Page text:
PANAMA CITY (AP) — Vice President Mike Pence toured the newly expanded Panama Canal Thursday as he wrapped up a truncated trip to Latin America.

Pence met with Panamanian President Juan Carlos Varela before departing for Washington Thursday evening. Pence had originally planned to stay in the Central American country overnight but is cutting his trip short so he can attend a weekend meeting on South Asia at Camp David.

Pence has spent much of his visit working to assure Latin American allies that the United States remains invested in the region despite President Donald Trump's "America first" rhetoric. He has also urged leaders in the region to intensify pressure on the Venezuelan government, which many fear is on the cusp of dictatorship and civil war.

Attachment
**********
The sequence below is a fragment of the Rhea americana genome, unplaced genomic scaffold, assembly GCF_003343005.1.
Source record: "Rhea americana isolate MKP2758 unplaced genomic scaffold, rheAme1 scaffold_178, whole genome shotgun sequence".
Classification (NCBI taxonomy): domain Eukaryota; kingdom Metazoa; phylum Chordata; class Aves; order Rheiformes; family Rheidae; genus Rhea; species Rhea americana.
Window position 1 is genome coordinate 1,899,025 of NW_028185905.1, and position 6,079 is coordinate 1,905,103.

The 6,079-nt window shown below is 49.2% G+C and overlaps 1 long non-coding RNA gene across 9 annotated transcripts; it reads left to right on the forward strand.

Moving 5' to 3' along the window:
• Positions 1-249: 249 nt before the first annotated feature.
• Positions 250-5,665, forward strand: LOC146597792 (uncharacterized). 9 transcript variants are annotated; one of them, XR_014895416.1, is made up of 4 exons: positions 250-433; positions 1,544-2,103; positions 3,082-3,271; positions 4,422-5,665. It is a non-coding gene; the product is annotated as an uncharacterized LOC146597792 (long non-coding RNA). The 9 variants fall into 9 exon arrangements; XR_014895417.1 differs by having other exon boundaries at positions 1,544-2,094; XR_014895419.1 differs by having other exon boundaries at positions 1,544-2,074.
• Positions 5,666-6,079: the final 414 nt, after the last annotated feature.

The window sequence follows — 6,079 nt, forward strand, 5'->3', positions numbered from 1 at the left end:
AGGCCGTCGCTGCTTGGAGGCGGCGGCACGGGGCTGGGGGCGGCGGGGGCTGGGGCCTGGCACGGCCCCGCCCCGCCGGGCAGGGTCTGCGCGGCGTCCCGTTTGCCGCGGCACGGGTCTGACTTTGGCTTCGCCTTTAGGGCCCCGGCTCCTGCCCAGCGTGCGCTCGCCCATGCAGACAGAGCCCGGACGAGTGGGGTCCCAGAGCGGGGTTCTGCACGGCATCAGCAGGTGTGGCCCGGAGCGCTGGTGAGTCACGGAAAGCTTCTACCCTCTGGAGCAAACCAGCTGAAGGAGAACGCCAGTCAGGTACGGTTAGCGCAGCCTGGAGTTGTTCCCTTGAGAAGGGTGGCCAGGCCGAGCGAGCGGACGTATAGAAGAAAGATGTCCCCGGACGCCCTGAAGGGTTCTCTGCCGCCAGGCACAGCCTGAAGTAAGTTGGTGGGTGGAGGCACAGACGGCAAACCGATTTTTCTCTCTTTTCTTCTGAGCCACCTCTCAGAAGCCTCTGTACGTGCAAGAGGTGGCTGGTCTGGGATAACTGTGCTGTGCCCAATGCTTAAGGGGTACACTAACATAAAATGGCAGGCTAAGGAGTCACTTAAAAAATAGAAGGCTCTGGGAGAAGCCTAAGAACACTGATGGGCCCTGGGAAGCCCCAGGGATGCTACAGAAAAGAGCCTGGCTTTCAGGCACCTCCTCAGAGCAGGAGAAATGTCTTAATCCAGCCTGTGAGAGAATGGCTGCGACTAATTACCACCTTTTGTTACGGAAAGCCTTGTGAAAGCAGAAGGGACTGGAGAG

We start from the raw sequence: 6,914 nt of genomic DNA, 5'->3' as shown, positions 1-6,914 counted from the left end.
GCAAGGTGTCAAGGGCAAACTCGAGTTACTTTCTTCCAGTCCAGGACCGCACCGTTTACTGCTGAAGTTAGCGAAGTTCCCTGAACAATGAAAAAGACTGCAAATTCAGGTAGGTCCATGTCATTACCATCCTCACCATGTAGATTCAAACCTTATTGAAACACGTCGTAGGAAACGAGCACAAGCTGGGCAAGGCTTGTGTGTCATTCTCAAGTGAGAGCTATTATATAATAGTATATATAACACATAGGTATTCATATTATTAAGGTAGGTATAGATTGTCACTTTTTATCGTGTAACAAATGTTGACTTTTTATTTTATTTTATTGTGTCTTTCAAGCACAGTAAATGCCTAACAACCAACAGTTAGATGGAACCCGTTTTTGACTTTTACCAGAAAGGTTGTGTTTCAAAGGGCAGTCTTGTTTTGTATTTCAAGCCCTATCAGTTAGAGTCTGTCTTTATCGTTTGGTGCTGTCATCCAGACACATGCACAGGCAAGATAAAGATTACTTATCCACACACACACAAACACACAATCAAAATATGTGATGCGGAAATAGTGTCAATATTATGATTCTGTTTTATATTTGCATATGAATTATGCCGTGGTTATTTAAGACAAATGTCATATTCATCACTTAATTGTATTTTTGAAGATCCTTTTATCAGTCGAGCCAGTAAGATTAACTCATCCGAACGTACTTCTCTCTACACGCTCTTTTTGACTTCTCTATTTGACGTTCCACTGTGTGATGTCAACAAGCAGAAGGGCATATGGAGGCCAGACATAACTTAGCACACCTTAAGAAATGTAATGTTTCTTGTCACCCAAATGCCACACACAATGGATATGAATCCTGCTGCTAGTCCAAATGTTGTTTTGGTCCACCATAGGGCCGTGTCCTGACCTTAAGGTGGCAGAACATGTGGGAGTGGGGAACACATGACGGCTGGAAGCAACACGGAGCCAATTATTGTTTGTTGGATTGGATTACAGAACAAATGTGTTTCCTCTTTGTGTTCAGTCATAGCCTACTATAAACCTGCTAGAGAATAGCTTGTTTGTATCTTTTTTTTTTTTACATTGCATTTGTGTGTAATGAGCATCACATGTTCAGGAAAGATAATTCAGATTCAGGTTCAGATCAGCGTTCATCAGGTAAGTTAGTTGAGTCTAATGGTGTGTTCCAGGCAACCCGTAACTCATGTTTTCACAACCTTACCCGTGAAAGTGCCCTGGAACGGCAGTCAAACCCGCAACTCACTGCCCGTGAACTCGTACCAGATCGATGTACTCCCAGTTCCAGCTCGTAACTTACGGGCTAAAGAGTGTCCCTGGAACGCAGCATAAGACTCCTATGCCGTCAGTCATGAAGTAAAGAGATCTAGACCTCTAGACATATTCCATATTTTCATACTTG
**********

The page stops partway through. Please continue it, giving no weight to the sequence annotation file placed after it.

That mission was complicated by Trump's surprise suggestion right before Pence left that a "military option" might be on the table for Venezuela. Leaders across the region made clear to Pence that they strongly rejected the suggestion.

"Chile will do its utmost to support Venezuela to find a peaceful way out," Chilean President Michelle Bachelet said Wednesday. "But Chile will not support military interventions, nor coup d'état."

In Panama, a major financial center, Pence and Varela said they discussed commercial and security ties, as well as drug trafficking, illegal migration and money laundering.

In remarks after their meeting, Pence said Panama was an "invaluable" U.S. partner, and thanked the country for its efforts to seize illegal drugs and partner on border security.